“So, what is different, then?” you ask. Two primary differences exist; the first is the most obvious. The S is striking in appearance. Victory specifically chose to black-out much, if not all, of the same external components that the other Hammer has. From front to back, it’s black, black, black: speedo and tach-black, handlebars-black, engine cylinders and cases-black and more black, foot controls-black, swing arm-black, fork stanchions-black.
In fact, about the only things not blacked-out are the exhaust, the wheels and half of the paint scheme. The exhaust pipes retain their classic cruiser chrome. As for the wheels, instead of the standard polished billet units, the S receives a set of beautifully-styled, red-powder coated Gatlin wheels by Performance Machine. The paint scheme, from the headlight to the tail section, receives a tasteful, yet tough-looking mix of the red and black. The Hammer S continues to do the Hammer name proud by looking as good as ever.
With the appearance being the obvious separator, only one difference remains. Instead of the V-shaped handlebars found on the basic Hammer, the S model receives a different bar set. Looking suspiciously like the same bars found on the Kingpin –except for the black color– the S is graced with a bar with more pull-back, for lack of a better term. “What’s the big deal?” Everything, it would seem.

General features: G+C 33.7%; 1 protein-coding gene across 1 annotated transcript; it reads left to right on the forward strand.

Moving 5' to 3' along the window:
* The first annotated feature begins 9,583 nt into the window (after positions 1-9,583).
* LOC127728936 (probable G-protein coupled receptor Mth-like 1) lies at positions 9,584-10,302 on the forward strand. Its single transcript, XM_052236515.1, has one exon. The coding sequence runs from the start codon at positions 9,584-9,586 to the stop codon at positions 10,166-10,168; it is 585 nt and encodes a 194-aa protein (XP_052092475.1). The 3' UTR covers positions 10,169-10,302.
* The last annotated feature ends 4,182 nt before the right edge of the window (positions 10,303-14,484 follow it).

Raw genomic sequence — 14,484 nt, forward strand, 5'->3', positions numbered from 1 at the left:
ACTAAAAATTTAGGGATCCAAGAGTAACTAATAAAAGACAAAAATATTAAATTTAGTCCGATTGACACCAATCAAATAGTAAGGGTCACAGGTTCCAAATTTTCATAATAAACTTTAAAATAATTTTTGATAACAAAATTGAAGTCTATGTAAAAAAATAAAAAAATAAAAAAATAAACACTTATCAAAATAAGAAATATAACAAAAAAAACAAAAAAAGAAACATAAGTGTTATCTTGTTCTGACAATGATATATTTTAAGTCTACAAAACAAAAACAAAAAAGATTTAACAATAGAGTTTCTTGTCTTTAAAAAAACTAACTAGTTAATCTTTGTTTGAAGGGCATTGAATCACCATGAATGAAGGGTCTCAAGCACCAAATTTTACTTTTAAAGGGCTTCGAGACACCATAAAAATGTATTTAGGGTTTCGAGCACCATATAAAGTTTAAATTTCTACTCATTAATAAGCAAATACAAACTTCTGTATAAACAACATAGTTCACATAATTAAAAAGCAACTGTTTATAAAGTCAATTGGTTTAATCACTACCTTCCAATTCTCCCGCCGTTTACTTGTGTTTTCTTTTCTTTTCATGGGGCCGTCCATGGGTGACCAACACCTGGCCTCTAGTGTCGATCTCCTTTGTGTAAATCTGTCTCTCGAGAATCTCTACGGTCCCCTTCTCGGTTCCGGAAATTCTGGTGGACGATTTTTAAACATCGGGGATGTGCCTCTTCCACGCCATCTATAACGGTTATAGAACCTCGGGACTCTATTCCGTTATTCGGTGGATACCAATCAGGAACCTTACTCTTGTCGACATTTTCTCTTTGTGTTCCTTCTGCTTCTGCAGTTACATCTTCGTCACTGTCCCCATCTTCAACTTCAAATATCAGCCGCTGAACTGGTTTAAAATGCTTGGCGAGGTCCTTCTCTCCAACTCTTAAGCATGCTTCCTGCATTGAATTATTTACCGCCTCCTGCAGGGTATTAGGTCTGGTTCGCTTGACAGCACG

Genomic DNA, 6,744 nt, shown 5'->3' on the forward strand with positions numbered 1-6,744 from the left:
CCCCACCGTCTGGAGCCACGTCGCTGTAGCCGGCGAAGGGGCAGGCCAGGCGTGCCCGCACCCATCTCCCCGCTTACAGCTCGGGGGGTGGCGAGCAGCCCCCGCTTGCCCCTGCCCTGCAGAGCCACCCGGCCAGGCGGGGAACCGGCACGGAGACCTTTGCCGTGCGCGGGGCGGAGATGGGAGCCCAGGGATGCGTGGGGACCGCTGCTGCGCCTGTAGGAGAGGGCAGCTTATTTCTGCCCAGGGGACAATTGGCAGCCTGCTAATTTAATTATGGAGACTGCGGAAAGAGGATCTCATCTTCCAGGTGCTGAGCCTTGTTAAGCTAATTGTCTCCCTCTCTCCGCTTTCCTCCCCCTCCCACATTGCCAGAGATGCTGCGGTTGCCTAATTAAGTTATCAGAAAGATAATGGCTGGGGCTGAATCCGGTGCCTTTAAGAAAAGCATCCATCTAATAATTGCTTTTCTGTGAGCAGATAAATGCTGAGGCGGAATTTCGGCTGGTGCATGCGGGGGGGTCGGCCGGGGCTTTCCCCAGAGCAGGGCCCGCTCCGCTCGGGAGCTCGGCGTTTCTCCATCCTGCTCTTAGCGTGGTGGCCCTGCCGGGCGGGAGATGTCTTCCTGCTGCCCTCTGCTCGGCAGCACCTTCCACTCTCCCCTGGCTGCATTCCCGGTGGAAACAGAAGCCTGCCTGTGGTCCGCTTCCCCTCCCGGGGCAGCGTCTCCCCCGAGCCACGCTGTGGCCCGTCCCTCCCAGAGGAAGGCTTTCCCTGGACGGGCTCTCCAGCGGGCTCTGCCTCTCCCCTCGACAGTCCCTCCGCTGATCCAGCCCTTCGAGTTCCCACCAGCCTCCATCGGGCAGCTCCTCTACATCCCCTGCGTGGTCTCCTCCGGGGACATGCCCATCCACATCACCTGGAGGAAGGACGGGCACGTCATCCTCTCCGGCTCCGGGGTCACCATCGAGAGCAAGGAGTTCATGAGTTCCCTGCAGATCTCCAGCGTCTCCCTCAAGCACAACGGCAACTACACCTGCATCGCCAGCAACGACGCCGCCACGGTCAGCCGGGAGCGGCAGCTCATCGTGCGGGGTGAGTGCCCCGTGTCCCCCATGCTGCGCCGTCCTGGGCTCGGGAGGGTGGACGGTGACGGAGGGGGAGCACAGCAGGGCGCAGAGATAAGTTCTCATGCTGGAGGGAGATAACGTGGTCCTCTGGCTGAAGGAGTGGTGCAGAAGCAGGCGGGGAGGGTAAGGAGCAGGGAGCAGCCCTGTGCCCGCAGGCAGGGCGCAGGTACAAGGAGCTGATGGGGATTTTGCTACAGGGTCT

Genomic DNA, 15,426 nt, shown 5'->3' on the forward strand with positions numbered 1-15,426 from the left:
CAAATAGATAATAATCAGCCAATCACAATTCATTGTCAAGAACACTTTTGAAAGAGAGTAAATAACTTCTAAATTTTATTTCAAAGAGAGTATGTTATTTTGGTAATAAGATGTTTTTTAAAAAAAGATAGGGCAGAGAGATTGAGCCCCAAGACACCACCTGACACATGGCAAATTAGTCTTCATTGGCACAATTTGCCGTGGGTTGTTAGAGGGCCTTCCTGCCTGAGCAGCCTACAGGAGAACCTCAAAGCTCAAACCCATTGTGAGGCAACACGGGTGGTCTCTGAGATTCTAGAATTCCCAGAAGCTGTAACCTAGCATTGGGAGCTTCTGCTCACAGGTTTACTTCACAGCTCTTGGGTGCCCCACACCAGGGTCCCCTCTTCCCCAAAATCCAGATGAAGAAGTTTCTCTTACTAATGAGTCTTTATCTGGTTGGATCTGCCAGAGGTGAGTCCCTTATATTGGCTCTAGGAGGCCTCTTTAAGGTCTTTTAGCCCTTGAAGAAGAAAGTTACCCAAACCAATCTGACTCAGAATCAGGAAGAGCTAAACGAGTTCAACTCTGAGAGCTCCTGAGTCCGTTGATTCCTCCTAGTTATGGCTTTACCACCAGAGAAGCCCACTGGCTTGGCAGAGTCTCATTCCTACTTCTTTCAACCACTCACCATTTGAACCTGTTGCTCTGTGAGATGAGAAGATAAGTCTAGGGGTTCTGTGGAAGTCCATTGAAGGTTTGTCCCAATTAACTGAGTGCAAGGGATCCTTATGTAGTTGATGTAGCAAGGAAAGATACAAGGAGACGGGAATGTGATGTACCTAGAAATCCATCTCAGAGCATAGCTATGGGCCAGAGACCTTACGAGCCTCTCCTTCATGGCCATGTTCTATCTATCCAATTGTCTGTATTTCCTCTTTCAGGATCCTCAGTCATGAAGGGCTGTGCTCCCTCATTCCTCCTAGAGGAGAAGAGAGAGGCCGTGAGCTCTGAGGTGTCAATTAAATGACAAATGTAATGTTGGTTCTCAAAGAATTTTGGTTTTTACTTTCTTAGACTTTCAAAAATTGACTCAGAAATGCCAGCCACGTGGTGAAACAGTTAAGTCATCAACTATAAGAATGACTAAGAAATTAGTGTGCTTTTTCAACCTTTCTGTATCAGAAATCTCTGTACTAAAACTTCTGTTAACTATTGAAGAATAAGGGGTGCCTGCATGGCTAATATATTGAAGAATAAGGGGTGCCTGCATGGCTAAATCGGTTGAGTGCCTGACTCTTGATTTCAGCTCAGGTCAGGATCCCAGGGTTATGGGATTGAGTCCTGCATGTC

In spite of my best efforts — including threatening to tar and feather — I could not, for the life of me, get any Victory staff member to tell me that other than the handlebars, no piece of functional equipment had changed on the bike. This was extremely hard for me — and other journos in attendance — to accept. It seemed far too inconceivable that the ill-fated handling of the other Hammer would virtually disappear with a bar swap. Gone is the tendency to “center”, or reluctance to stay leaned over after initiating a turn — a flaw many were sure was the fault of the big rear tire. Where the V-barred Hammer resists maintaining an effortless line through a turn, the S model requires very moderate counter-steer pressure to stay on tack. Mid-turn direction changes are greeted with little complaint and handled with aplomb. Stability through every corner is something you come to expect while riding the S, rather than a rare experience on the standard Hammer.
Riding the S just a tick under 120 miles through both tight and sweeping turns as well as plenty of straight lining was nothing but pure, unadulterated fun; and I felt I could go twice as far because not only does the S handle worlds better, its ergos are improved. The reach from the saddle to the bars is more natural and relaxed. Also noticeably absent was that slightly uneasy feeling riders of more, shall we say, sub-average height might experience while trolling at parking lot speeds with the bars at full lock. I didn’t get the sensation that I was stretching across the fuel tank to reach the outside bar.